Port Campbell Great Ocean Road Accommodation

The Loch Ard offers a variety accommodation styles and a prime location in the charming village of Port Campbell located on the Great Ocean Road. Across the road from a safe swimming beach and unique U shaped bay, restaurants and shopping. We offer conventional motel units on ground floor, plus larger studio apartment style accommodation suitable for couples to families and friends.

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Amazing Sights

Twelve Apostles

Port Campbell


Images supplied by Port Campbell Local Trevor Hovenden

Port Campbell National Park

The Port Campbell National Park is a national park in the south-western district of Victoria, Australia. The 1,750-hectare (4,300-acre) national park is situated approximately 190 kilometres (120 mi) south-west of Melbourne. The park is located adjacent to the Great Otway National Park and the Bay of Islands Coastal Park.

The Port Campbell National Park features an array of sheer cliffs overlooking offshore islets, rock stacks, gorges, arches, and blow-holes. As part of the Shipwreck Coast, it hosts several tourist attractions; including The Twelve Apostles, the London Arch (formerly London Bridge), Loch Ard Gorge, the Gibson Steps, and The Grotto.

The park is subject to salt-laden air, and the cliff-tops are particularly exposed to the harsh weather conditions from the Southern Ocean. However, fragile grasslands and heath-lands are still able to develop, supporting plant species such as sun orchid and spider orchid. In protected areas, plant life includes beard-heath, bower spinach, coast daisy bush, daisies and cushion bush. The wilder terrain hosts an assortment of she-oaks, dogwoods, correa, messmate, trailing guinea-flower, woolly tea-tree and scented paperbark

The fauna in the park is largely ornithological; and includes honeyeaters, southern emu and fairy wrens, swamp harriers, rufous bristlebird, peregrine falcons, pelicans, ducks, black swans and egrets. Penguins, terns and dotterels are located along the shoreline, with hooded plovers nesting in exposed locations. Australasian gannets, wandering albatrosses and short-tailed shearwaters live out at sea. Land animals in the park include southern brown bandicoot, swamp antechinuse and echidna.

The Twelve Apostles

The Twelve Apostles is a collection of limestone stacks off the shore of the Port Campbell National Park, by the Great Ocean Road in Victoria, Australia. Their proximity to one another has made the site a popular tourist attraction. Currently there are eight apostles left, the ninth one of the stacks collapsed dramatically in July 2005. The name remains significant and spectacular especially in the Australian tourism industry.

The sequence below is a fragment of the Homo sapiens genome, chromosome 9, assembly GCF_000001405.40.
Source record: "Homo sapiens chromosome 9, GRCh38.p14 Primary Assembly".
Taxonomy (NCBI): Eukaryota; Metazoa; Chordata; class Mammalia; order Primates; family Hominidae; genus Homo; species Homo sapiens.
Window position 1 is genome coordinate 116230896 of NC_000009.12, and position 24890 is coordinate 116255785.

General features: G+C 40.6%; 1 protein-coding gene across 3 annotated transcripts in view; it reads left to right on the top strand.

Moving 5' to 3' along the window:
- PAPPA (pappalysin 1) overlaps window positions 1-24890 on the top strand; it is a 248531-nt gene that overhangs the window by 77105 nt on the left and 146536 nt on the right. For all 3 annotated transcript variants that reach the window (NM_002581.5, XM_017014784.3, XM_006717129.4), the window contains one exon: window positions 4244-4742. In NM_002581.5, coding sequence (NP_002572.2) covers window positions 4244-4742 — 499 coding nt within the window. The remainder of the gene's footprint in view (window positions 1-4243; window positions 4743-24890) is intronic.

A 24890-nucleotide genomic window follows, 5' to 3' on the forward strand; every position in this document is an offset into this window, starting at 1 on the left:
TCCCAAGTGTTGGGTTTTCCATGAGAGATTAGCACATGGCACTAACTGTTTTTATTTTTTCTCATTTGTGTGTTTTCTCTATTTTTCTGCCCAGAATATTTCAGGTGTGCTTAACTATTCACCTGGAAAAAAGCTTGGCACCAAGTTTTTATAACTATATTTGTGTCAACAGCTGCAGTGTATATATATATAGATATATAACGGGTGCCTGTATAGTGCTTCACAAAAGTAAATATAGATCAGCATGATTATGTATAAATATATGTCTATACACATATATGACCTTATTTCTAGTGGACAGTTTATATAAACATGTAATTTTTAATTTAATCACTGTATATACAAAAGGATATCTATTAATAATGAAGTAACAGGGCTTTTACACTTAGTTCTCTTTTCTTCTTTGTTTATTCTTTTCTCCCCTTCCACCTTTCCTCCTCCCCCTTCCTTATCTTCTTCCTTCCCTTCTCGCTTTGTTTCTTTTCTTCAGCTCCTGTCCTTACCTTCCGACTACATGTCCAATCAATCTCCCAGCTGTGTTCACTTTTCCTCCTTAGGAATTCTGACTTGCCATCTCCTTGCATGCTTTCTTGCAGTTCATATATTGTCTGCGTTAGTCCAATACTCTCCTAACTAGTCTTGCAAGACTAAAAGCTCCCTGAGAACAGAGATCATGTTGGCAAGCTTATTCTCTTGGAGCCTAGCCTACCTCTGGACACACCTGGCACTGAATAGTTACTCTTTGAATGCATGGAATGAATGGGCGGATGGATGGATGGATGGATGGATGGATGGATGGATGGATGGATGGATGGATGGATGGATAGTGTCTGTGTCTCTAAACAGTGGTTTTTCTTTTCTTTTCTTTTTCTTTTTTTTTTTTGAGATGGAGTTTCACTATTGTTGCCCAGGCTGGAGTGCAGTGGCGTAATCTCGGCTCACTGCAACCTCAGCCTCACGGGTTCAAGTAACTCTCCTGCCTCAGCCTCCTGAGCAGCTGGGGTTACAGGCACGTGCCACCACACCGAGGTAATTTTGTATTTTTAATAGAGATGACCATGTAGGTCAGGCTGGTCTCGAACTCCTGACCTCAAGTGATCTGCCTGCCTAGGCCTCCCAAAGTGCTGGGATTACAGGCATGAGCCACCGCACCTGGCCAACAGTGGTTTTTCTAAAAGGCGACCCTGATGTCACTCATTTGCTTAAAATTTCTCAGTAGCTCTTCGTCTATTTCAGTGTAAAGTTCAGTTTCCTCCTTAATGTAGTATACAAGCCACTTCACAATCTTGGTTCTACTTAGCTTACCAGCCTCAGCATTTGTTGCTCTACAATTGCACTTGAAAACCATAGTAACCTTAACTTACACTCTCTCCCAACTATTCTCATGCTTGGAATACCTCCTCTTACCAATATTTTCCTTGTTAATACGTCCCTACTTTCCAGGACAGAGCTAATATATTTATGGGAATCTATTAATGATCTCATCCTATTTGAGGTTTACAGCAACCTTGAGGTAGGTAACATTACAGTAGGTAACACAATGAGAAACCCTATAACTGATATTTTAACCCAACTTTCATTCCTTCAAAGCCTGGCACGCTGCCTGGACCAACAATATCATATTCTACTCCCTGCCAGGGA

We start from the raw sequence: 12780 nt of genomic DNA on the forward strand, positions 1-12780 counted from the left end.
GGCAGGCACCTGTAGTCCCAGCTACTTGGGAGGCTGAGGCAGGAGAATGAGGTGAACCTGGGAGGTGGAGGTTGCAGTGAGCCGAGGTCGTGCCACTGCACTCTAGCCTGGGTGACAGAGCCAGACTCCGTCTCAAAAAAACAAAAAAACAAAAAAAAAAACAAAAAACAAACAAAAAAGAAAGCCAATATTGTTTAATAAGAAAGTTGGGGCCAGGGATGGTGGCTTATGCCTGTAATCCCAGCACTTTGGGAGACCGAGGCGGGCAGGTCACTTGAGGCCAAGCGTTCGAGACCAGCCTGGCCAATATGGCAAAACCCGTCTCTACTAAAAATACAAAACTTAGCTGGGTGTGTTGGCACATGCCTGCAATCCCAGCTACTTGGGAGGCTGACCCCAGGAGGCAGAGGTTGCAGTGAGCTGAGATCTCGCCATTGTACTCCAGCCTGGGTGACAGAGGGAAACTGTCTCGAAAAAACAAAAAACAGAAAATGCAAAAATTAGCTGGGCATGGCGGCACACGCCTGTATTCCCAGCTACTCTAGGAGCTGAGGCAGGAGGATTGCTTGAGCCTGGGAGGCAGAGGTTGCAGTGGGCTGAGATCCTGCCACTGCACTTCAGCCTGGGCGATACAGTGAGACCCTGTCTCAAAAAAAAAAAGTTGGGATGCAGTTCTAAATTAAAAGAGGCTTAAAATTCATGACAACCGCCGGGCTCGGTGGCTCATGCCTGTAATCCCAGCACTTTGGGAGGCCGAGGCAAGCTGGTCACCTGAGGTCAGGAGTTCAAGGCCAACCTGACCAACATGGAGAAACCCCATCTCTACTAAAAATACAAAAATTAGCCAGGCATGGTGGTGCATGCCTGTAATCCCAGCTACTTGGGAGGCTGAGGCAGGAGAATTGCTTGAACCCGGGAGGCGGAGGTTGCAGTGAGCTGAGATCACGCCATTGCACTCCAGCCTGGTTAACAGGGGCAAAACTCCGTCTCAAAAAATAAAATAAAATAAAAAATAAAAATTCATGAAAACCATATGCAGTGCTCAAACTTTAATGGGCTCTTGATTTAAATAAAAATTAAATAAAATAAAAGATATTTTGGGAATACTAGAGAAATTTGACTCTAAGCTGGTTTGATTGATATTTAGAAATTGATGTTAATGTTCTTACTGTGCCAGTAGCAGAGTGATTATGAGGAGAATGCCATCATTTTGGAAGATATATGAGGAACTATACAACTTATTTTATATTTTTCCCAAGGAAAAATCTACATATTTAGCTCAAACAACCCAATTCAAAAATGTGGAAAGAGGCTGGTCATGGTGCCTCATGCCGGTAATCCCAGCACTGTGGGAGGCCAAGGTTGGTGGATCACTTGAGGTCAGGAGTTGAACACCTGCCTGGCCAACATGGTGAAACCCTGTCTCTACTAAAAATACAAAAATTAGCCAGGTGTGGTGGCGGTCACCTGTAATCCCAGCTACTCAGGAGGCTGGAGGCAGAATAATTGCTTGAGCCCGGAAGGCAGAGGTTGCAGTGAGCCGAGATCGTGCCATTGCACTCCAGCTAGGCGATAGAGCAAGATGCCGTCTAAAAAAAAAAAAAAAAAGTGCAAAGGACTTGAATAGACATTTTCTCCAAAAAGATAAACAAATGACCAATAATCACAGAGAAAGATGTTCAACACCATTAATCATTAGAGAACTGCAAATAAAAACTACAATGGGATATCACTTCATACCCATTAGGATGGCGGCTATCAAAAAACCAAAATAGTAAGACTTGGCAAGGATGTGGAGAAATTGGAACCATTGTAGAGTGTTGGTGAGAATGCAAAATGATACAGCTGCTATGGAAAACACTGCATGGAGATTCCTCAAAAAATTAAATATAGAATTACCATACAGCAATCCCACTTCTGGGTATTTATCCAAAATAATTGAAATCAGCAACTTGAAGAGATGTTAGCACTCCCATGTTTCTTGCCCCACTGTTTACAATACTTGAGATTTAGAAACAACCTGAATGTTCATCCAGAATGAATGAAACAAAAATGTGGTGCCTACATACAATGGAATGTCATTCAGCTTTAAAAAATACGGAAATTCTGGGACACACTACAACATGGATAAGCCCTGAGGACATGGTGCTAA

Loch Ard Gorge

The Loch Ard Gorge is part of Port Campbell National Park, Victoria, Australia, about 3 minutes drive west of The Twelve Apostles. Three easy walks have been developed at Loch Ard Gorge to allow you the chance to discover the areas’ natural treasures. Interpretive signs along these walks reveal the fascinating stories about the area’s history, geology and natural features.

London Bridge

London Arch is an offshore natural arch formation in the Port Campbell National Park, Australia. The arch is a significant tourist attraction along the Great Ocean Road near Port Campbell in Victoria.

The Arch

See this natural rock formation formed through erosion, at its best during rough seas when the waves crash in and around the arch. Take in an excellent view back towards the 12 Apostles. Just 6 kilometres west of Port Campbell.

Gibson’s Steps

The Gibson Steps are an area of cliffs only a shot drive from Port Campbell. The cliffs are the first sightseeing stop off in Port Campbell National Park for travellers heading West along the Great Ocean Road, located about 2 minutes drive from The Twelve Apostles. The name Gibson Steps refers to the staircase leading down to the stretch of beach shown to the right.

Bay of Martyrs

The Bay of Martyrs is an open, 2.5 km long, south-west facing bay containing numerous reefs and sea stacks. The shoreline is composed predominantly of 10 m high, red limestone bluffs. Within the bay are several smaller bays and beaches, two of which are named Massacre Bay and Crofts Bay. The main Bay of Martyrs Beach lies at the eastern end of the bay. It is 500 m long, faces south-west and is backed by a mixture of irregular bluffs and dunes, with the Great Ocean Road just behind. There is a car park and beach access at the eastern end.

The Blowhole

Living on the Edge Walk. Discover life on the edge of the sheer cliffs. The walk encompasses the Muttonbird Island viewing platform, the majestic Blowhole, Thunder Cave and Broken Head. Return distance for this easy walk is 3.2km, allow approximately 90 minutes.